Software Consulting for Small Businesses and Nonprofits

Helping Clients Use Technology to Save Time and Money


Five years ago, a colleague and I were working on a website for a nonprofit with a small budget.  To keep costs down, our goal was to make the site look good in the current Internet Explorer browser;  we did not initially worry about other browsers or about smartphones.

That was in 2010; could we take that attitude today, no matter how small the client's budget?


time-to-upgradeSix months ago, I just paid good money to get a great website that I am delighted with.  Now I'm being asked to upgrade to a new version - do I really have to, already?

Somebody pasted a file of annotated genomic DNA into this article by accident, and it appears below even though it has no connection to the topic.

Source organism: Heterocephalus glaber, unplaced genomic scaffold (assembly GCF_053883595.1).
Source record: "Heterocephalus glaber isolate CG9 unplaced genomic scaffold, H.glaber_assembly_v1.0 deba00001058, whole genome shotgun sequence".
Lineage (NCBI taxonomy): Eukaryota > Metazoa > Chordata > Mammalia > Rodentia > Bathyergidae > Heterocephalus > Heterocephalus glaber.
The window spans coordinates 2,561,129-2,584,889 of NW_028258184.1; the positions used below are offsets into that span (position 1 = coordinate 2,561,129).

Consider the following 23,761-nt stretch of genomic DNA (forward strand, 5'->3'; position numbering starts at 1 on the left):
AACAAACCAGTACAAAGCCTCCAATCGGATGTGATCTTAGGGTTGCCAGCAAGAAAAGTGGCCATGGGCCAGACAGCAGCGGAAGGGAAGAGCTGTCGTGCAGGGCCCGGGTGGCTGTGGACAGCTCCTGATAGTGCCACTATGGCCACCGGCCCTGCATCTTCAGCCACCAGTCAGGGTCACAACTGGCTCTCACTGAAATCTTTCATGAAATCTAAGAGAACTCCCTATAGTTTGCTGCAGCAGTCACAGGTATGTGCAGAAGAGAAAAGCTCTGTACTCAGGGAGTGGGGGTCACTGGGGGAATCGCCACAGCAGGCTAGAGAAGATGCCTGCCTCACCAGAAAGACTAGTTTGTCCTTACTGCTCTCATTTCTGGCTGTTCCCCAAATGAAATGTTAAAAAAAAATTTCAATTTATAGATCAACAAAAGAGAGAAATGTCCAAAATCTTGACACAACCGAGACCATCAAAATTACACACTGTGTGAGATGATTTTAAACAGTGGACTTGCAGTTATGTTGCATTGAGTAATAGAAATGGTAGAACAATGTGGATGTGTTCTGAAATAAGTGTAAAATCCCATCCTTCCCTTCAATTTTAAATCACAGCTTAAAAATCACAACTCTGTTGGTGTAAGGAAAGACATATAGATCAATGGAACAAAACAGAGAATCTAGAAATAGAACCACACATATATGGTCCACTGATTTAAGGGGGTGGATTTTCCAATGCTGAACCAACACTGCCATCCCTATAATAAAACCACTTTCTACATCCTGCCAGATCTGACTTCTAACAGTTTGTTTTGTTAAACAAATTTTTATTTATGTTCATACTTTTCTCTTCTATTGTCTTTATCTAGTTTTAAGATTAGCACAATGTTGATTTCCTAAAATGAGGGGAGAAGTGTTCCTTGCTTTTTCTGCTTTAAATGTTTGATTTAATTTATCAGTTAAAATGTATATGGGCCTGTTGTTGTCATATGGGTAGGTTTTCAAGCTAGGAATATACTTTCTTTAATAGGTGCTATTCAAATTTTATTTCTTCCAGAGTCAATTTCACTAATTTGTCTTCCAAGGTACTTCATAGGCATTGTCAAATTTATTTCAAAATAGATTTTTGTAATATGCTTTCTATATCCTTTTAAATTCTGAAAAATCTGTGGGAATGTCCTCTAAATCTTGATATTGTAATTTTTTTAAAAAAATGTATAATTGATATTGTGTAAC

Yes, you do, and here are good reasons why:


bigstock--D-Modern-Signboard-Of-Cms-42063676A content management system in theory allows non-technical users to edit the content on their websites, without changing the structure, navigation, programming, etc.

I say "in theory" because you can always do a better job of editing if you know some html (hypertext markup language) and css (cascading style sheets).  Content managements systems all have built-in editors that have a user interface similar to Microsoft Word.  But it's been my experience with any editor I've used that about ten percent of the time, I can't get the webpage to look just right unless I click on that "Edit HTML" button and edit the raw html code.

Having said that, do I believe that content managment systems still have value?

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